"30 km we drove with the military, direction Frankfurt (Oder). There were two soldiers who drove a horse-drawn carriage and took us with them. Then one of them got a handcart for us. So we walked along the motorway Berlin-Frankfurt. We slept in the woods because the weather was nice. We had wine to drink. We always looked for bushes, each one had two blankets, we spread out the fern leaves, then the blankets and so we slept. We were afraid to go to the Germans, but also to the Russians. That lasted six days. About 10 km before Frankfurt the Russians took us with them, then they dropped us off not far from the station. But there were so many tracks crossing there, that we did not know how to get to the station. We met a German who explained the way... We had food. But we were so afraid of hunger that we did not use up our supplies during these six days... We learned that a train with halfway normal wagons, without a roof, but with side walls, was to leave soon. We boarded the train and that's how I arrived at Łódź. I went to my aunt, sent a telegram home and my mother came to pick me up. So I arrived home. Our farm was completely run down. The children had grown up in the meantime."
Maria Kawecka is 24 years old when she is deported from Piotrów in Poland to Güstrow in April 1942 for forced labour. She manages to return to Poland, but during a raid on a tram in Łódź on November 17, 1942, Kawecka is arrested again and deported to a camp in Berlin-Reinickendorf (Walderseestr. 21). She has to work for AEG and for the company Dr. Klaus Gettwart (Köpenicker Straße 50) in the production of aircraft and submarine parts, among others. When the company's factory is badly damaged during an air raid in November 1944, the company moves production to Klausdorf near Teltow. Here Maria Kawecka experiences the liberation on April 28, 1945.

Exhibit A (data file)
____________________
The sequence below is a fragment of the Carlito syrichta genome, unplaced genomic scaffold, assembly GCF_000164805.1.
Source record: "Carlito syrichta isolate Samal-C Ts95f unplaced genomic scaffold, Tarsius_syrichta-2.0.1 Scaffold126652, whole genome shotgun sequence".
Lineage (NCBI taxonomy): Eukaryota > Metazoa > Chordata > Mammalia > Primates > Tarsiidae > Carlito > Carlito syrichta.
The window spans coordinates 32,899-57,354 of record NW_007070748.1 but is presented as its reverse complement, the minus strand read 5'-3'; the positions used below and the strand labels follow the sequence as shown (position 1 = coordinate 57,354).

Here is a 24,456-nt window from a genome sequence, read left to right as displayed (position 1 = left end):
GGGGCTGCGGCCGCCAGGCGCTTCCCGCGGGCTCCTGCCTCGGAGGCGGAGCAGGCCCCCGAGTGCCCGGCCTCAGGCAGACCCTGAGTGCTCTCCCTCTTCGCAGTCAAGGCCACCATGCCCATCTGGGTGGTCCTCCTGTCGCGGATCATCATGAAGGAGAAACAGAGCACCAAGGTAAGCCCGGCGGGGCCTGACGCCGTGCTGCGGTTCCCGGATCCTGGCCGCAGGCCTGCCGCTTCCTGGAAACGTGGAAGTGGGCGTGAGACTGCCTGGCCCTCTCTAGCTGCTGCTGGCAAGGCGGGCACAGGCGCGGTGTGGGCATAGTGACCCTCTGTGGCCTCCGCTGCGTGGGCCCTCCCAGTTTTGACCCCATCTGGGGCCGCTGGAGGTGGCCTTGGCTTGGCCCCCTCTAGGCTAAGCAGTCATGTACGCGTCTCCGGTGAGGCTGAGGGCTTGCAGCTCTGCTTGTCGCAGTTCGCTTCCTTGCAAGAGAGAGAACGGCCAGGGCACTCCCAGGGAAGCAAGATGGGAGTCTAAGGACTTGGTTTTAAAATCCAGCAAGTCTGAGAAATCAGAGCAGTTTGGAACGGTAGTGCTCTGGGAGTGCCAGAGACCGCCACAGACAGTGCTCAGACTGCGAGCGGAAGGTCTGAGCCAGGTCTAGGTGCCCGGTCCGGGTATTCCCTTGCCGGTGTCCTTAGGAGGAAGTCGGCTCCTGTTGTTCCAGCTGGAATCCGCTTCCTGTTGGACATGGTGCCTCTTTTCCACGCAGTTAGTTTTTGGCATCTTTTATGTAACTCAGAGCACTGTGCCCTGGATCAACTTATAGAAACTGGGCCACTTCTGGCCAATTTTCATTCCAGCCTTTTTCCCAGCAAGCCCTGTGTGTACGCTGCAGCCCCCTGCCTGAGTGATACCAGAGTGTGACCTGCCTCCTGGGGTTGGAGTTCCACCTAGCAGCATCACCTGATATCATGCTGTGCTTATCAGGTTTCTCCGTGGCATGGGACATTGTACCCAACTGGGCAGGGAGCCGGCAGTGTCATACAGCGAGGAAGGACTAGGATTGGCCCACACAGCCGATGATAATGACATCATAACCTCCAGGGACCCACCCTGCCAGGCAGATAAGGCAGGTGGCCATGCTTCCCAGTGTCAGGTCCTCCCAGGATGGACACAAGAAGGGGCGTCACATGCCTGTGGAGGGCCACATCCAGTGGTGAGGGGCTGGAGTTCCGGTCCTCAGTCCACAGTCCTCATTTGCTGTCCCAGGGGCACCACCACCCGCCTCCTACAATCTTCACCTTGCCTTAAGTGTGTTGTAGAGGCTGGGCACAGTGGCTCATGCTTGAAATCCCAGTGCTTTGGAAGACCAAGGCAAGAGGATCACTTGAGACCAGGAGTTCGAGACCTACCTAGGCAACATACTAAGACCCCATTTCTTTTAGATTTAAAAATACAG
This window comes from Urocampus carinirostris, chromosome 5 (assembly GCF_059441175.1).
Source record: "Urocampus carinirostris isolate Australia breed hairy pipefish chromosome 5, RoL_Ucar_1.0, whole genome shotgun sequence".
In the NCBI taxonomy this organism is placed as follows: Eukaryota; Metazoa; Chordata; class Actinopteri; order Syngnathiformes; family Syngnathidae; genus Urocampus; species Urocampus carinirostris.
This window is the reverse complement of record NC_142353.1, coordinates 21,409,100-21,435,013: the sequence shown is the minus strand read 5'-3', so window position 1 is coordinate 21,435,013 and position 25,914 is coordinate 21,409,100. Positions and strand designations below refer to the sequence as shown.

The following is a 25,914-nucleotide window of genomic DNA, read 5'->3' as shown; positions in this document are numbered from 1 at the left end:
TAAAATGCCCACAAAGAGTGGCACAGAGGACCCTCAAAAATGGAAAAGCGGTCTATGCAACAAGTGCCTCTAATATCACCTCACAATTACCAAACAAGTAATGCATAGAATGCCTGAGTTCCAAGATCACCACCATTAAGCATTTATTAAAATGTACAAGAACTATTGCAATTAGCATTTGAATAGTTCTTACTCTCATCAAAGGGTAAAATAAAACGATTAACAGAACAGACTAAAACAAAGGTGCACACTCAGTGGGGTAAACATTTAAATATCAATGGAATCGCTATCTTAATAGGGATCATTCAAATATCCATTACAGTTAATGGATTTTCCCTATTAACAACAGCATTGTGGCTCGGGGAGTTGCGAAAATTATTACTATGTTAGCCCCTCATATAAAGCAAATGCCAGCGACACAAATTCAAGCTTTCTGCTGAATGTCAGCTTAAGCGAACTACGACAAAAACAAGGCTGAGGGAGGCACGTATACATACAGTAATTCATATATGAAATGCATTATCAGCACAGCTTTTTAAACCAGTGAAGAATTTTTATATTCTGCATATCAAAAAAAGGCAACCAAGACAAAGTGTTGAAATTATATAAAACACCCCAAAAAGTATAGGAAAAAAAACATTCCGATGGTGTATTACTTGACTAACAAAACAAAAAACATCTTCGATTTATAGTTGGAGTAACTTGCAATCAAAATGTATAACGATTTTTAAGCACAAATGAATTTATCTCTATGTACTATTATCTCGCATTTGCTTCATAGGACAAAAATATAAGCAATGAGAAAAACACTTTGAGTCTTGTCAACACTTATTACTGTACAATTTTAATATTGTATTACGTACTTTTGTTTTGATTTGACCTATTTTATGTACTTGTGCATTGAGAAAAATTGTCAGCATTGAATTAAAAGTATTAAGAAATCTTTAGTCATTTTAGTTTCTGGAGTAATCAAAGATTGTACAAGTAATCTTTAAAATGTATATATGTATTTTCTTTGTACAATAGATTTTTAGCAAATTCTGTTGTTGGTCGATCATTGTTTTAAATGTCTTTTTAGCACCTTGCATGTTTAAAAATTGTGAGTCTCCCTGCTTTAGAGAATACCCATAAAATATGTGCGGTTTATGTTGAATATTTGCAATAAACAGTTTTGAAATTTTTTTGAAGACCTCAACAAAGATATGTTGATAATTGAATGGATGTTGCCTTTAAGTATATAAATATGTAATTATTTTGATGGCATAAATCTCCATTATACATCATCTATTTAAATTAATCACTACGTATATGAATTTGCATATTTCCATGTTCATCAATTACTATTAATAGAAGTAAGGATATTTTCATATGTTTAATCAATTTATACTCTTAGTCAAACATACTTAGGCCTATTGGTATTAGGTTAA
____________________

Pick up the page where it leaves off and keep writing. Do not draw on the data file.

In the following days, Kawecka and two Polish friends collect food in nearby camps, constantly on the lookout for Soviet soldiers chasing the Polish women in the village. Kawecka first finds accommodation with a Polish family from Warsaw, who had been deported to the German Reich after the Warsaw Uprising. They share their provisions and provide for themselves together. In July, Kawecka and a Polish friend make their way home on their own. In the summer of 1945, their means of transportation are severely restricted and the return journey is difficult. Kawecka reports: "The return home was not easy. The trains didn't run, you had to find other ways to help yourself. My colleagues and I loaded the provisions onto a small handcart. This way we were well provided for and protected from hunger."
Food is scarce and must often be purchased in exchange. In Poznań Kawecka gets some sugar in exchange for tobacco, which she had previously received from a boy. When she arrives home, Maria Kawecka has to realize that not much is left of her old home: "When the parents came back, there was neither a chicken, nor a pig, nor a cow, nor a horse-drawn carriage. There was simply nothing. So I had no choice but to look for a job. So I went west." Later she returns to Łódź, marries, has two children and finds a job at the Technical University. In 2007 Maria Kawecka died at the age of 89 in Łódź.
(Source: Interview with Maria Andrzejewska, née Kawecka, Łódź, 22 August 2004; letter from Maria Andrzejewska to the Berlin History Workshop, Nazi Forced Labour Documentation Centre)